Transition to Home
Cancer is one of the most common diagnoses among home parenteral nutrition recipients. The following criteria should be used when assessing the appropriateness of discharge to home on parenteral feeds. The individual must meet the following conditions:
- Be medically and emotionally stable.
- Have a relatively long life expectancy (>6 months).
- Be educated and able to perform the requisite tasks to maintain a sterile access site in a safe and clean environment.
- Have a long-term access in place and be stable on the formula before being discharged.
- Have a medical follow-up and support system in place for questions and complications.
Tapering off parenteral nutritional support requires coordination between the medical staff and the patient. Because parenteral support is given continuously, the taper involves a gradual reduction in rate and time. Parenteral nutritional support cannot be abruptly discontinued.
When transitioning to enteral feeds, parenteral support can be decreased to 50% when enteral feeds reach 33% to 50% of the goal rate; it can be discontinued when enteral feeds reach 75% of goal and are tolerated.
When transitioning to oral nutrition, parenteral solutions can be decreased to 50% when the patient is tolerating a full liquid diet or beyond and can be discontinued once solid foods are tolerated in addition to the consumption of adequate fluids.
Both enteral and parenteral nutritional support can be safe and effectively used to help reverse the effects of malnutrition in individuals with cancer. However, nutritional support, particularly parenteral support, is still controversial when used as routine adjuvant therapy to anticancer therapies or when there is an absence of efficacious cancer treatment. Every measure should be employed to sustain an individual and improve his or her condition through oral intake before consideration is given to nutritional support.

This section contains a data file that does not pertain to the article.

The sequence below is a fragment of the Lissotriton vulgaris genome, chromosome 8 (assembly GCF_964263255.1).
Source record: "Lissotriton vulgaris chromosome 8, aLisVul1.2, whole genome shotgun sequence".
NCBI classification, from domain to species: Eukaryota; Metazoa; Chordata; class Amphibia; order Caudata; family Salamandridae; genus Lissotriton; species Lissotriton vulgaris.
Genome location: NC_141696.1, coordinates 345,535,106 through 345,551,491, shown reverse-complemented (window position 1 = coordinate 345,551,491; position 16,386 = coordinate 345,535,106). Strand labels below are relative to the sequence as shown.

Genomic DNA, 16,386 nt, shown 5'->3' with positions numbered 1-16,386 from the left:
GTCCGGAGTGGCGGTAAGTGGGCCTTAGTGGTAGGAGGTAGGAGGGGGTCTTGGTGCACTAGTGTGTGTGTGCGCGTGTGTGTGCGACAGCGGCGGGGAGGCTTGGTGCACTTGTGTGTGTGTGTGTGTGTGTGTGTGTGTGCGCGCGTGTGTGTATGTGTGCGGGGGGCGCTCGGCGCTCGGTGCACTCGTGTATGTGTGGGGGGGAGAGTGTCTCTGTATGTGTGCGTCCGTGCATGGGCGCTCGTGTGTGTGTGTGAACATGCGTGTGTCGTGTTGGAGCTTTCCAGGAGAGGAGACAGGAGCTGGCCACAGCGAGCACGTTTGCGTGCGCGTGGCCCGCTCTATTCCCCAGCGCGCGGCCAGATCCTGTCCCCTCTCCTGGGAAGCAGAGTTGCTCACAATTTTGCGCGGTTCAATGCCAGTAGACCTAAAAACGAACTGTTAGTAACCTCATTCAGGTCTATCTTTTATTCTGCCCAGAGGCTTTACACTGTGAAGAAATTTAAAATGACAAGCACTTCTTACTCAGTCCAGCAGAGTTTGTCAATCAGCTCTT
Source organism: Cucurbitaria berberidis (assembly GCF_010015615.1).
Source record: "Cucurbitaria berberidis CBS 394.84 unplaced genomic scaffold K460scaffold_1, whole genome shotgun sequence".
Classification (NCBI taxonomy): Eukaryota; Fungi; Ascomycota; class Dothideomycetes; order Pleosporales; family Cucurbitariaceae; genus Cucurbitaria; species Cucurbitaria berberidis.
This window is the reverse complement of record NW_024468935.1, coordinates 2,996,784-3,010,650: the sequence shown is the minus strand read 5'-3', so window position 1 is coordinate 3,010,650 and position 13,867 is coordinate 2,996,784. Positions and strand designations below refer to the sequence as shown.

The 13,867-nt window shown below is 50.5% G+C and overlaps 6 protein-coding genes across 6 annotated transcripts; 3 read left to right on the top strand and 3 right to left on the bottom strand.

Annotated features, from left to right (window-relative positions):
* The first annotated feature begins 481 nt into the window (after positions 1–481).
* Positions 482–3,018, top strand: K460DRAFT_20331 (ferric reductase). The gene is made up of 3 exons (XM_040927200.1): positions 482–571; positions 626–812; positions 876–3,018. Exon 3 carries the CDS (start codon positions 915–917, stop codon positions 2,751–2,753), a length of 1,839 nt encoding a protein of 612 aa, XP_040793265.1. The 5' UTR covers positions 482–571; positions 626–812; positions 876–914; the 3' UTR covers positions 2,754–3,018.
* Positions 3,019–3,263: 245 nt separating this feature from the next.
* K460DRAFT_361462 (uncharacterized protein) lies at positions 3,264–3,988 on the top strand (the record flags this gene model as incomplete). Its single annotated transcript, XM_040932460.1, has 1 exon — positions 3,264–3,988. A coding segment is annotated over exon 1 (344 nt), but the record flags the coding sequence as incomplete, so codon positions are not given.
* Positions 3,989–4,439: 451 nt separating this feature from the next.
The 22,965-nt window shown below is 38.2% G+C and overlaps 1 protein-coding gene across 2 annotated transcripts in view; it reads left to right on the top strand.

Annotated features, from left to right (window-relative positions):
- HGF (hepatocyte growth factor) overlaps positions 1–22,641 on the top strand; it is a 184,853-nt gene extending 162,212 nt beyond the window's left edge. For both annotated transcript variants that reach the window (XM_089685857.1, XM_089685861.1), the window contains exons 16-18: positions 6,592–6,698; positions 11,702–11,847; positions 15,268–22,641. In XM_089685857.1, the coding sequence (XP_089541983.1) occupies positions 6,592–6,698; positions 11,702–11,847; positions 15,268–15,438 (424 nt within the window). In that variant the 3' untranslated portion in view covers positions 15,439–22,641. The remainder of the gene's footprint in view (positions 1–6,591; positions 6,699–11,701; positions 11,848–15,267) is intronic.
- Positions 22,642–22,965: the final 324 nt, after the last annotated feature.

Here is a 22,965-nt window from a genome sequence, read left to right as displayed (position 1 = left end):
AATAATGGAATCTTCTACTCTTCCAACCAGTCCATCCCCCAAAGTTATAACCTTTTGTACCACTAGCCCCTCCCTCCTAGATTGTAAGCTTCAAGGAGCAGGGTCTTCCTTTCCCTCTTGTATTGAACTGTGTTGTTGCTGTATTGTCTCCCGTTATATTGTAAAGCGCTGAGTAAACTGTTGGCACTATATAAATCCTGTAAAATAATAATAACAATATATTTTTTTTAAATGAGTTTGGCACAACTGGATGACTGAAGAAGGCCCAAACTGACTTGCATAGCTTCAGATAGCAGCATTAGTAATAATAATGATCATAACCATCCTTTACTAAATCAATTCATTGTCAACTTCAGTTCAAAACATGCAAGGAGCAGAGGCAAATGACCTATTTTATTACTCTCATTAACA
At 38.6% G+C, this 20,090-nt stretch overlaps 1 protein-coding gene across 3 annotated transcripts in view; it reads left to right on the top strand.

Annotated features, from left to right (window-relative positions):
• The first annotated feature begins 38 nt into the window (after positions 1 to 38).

Nutritional Suggestions for Symptom Management
Side effects of cancer treatments vary from patient to patient, depending on the type, length, and dose of treatments as well as the type of cancer being treated. This section offers practical suggestions for managing the common symptoms affecting nutrition intake.
Recommendations during treatment may focus on eating foods that are high in energy, protein, and micronutrients to help maintain nutritional status. This may be especially true for individuals with early satiety, anorexia, and alteration in taste, xerostomia, mucositis, nausea, or diarrhea. Under most of these circumstances, eating frequently and including high-energy and high-protein snacks may help overall intake.
Loss of appetite or poor appetite is one of the most common problems that occurs with cancer and its treatment. The cause of anorexia may be multifactorial. Treatment modality, the cancer itself, and psychosocial factors may all play a role in appetite. Eating frequent meals and snacks that are easy to prepare may be helpful. Liquid supplements may improve total energy intake and body function  and may work well when eating solids is difficult. Other liquids that contain energy may also help, such as juices, soups, milk, shakes, and fruit smoothies. Eating in a calm, comfortable environment and exercising regularly may also improve appetite.